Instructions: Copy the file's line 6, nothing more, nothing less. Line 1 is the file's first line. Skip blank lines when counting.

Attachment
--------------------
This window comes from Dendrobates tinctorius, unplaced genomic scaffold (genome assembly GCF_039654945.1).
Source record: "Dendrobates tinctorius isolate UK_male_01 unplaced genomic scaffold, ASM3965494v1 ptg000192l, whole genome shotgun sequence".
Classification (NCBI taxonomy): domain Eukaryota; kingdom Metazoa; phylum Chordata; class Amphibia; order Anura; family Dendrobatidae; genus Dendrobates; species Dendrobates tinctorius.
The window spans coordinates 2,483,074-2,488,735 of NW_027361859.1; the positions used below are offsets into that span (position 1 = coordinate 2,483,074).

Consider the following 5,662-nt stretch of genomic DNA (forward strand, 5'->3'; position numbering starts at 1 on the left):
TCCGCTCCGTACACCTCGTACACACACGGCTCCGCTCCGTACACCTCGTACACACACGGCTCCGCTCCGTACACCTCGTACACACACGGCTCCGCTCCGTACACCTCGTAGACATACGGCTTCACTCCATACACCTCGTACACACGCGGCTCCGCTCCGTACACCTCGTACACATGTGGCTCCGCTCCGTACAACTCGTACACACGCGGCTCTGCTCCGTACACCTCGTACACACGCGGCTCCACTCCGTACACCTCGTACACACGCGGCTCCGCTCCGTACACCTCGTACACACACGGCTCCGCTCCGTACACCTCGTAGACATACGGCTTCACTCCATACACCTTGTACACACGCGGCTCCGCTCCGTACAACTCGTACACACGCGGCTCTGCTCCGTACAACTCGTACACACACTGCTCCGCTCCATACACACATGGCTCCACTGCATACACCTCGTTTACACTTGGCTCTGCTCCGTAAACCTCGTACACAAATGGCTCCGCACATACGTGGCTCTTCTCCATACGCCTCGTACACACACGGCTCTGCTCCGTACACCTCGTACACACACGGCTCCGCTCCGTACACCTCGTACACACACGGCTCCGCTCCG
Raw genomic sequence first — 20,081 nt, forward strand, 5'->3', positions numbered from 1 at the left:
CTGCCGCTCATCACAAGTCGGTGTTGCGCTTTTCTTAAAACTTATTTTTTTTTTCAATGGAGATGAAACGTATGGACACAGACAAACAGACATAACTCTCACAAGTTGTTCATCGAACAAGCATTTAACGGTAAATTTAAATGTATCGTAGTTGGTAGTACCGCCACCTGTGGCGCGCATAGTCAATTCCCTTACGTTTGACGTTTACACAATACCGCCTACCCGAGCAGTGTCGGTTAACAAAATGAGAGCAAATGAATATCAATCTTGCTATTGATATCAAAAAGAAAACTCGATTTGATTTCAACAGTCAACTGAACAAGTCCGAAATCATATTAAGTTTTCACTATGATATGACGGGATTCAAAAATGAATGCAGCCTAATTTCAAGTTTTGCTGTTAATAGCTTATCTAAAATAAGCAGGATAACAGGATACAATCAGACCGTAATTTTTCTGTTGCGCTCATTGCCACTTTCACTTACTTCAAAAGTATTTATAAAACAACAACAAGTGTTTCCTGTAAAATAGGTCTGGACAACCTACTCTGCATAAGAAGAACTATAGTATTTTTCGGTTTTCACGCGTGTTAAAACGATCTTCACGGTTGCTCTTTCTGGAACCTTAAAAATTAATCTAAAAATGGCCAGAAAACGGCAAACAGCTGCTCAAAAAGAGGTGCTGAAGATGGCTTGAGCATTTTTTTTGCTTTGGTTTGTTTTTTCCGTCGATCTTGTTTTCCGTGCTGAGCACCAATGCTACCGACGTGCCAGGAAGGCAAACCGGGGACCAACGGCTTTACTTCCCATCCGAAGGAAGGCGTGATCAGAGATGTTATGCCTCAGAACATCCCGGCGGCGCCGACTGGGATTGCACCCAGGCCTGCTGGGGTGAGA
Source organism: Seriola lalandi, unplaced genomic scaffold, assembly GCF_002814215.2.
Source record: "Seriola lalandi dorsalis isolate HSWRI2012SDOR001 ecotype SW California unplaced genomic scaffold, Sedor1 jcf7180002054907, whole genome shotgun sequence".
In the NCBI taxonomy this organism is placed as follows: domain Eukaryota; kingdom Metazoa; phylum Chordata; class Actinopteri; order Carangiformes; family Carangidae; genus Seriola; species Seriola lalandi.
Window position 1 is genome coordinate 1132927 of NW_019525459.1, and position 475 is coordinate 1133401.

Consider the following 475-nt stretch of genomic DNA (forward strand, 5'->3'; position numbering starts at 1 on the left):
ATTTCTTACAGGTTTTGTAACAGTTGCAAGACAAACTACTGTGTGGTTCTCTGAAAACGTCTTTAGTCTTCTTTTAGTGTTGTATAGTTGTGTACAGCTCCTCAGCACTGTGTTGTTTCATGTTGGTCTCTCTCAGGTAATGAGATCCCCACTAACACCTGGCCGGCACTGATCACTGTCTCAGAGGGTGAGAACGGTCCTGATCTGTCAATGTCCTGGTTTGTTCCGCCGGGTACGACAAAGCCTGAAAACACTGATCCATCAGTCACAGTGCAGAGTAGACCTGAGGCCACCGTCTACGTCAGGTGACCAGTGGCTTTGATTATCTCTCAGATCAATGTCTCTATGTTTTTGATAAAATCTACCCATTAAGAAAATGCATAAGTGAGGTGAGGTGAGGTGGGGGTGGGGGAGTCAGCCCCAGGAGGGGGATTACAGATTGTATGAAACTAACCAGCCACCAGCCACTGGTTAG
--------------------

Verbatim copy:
TCCGCTCCGTACACCTCGTACACACACGGCTCCGCTCCGTACACCTCGTACACACACGGCTCCGCTCCGTACACCTCGTACACACACGGCTCCGCTCCGTACACCTCGTAGACATACGGCTTCACTCCATACACCTCGTACACACGCGGCTCCGCTCCGTACACCTCGTACACATGTGGCTCCGCTCCGTACAACTCGTACACACGCGGCTCTGCTCCGTACACCTCGTACACACGCGGCTCCACTCCGTACACCTCGTACACACGCGGCTCCGCTCCGTACACCTCGTACACACACGGCTCCGCTCCGTACACCTCGTAGACATACGGCTTCACTCCATACACCTTGTACACACGCGGCTCCGCTCCGTACAACTCGTACACACGCGGCTCTGCTCCGTACAACTCGTACACACACTGCTCCGCTCCATACACACATGGCTCCACTGCATACACCTCGTTTACACTTGGCTCTGCTCCGTAAACCTCGTACACAAATGGCTCCGCACATACGTGGCTCTTCTCCATACGCCTCGTACACACACGGCTCTGCTCCGTACACCTCGTACACACACGGCTCCGCTCCGTACACCTCGTACACACACGGCTCCGCTCCG